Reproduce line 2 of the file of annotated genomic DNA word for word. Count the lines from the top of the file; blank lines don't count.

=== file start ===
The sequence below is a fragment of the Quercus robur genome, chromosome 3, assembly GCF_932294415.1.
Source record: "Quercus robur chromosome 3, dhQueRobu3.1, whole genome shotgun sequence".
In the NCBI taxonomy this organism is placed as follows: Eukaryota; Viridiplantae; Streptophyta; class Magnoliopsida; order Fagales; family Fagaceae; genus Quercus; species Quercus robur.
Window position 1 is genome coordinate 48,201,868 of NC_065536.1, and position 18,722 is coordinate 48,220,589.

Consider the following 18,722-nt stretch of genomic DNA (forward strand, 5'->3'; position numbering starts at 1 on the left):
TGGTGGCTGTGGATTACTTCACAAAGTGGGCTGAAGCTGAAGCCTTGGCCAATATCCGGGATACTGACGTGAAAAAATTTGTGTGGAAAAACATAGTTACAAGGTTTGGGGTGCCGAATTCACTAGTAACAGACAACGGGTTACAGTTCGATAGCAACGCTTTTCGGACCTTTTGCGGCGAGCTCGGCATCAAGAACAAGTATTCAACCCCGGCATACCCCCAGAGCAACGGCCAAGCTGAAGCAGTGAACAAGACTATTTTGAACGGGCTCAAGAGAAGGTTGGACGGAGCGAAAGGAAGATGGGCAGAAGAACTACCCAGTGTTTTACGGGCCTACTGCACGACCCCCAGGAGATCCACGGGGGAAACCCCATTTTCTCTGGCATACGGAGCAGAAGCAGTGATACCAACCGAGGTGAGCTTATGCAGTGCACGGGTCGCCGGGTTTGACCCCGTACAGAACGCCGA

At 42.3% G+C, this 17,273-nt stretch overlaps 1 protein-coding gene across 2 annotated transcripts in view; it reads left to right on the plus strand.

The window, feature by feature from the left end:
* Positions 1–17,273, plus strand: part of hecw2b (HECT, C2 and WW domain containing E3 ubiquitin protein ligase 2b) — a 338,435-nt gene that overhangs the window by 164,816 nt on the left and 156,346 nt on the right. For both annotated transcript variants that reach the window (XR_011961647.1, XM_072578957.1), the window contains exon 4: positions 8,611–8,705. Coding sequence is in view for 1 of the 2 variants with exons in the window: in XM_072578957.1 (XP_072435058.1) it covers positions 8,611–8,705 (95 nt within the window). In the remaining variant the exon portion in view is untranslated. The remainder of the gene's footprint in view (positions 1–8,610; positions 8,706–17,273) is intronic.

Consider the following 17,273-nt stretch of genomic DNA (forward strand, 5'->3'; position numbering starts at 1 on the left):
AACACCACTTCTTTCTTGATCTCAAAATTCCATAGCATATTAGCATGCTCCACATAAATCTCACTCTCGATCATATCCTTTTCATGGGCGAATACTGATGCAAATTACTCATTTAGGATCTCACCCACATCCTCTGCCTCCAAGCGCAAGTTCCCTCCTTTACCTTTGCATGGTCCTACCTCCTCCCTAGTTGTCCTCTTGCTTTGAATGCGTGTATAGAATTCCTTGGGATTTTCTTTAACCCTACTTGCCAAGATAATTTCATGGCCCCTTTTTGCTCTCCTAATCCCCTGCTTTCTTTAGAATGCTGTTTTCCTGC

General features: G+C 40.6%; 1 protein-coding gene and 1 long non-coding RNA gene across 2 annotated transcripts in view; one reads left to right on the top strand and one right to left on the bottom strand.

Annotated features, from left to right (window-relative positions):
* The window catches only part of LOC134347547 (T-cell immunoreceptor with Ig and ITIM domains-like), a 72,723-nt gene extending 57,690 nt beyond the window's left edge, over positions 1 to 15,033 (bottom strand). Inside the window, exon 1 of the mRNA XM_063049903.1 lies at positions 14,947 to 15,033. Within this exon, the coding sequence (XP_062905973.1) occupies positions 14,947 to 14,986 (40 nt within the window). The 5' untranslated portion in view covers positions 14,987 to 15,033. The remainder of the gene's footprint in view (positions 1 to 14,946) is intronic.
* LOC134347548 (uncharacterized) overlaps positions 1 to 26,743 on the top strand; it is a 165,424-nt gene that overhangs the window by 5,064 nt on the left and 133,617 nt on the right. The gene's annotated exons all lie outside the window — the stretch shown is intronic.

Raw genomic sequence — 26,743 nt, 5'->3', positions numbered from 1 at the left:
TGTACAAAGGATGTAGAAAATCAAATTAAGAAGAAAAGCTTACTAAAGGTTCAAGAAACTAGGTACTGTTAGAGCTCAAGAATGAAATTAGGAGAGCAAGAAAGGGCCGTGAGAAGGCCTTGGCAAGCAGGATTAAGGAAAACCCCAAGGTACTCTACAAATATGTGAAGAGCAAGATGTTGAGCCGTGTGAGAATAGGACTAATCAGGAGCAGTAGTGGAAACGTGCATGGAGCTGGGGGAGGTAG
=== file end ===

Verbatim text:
Source record: "Quercus robur chromosome 3, dhQueRobu3.1, whole genome shotgun sequence".